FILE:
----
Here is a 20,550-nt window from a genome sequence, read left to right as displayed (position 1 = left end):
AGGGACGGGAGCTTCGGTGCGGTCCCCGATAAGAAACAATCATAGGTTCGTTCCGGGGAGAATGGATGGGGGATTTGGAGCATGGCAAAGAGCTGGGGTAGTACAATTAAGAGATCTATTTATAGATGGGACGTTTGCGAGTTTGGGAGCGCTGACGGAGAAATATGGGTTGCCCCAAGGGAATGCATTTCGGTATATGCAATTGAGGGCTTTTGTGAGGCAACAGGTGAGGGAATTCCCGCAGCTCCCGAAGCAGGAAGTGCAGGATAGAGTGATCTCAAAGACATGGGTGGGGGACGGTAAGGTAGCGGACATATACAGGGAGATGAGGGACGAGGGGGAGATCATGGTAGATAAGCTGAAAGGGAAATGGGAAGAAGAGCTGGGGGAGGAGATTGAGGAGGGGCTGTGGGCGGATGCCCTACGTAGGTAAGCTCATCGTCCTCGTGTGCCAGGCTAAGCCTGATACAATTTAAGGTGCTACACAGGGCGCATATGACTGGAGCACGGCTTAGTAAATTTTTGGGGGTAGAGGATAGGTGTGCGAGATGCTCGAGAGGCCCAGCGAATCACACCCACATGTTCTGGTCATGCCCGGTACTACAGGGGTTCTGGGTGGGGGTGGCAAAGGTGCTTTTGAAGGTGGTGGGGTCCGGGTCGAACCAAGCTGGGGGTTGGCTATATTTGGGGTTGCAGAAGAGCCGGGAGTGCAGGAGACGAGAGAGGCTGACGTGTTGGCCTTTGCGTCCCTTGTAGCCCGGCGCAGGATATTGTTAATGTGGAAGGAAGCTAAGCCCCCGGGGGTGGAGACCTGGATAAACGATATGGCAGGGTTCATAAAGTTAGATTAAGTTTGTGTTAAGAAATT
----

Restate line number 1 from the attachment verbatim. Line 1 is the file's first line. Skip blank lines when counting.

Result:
Here is a 20,550-nt window from a genome sequence, read left to right as displayed (position 1 = left end):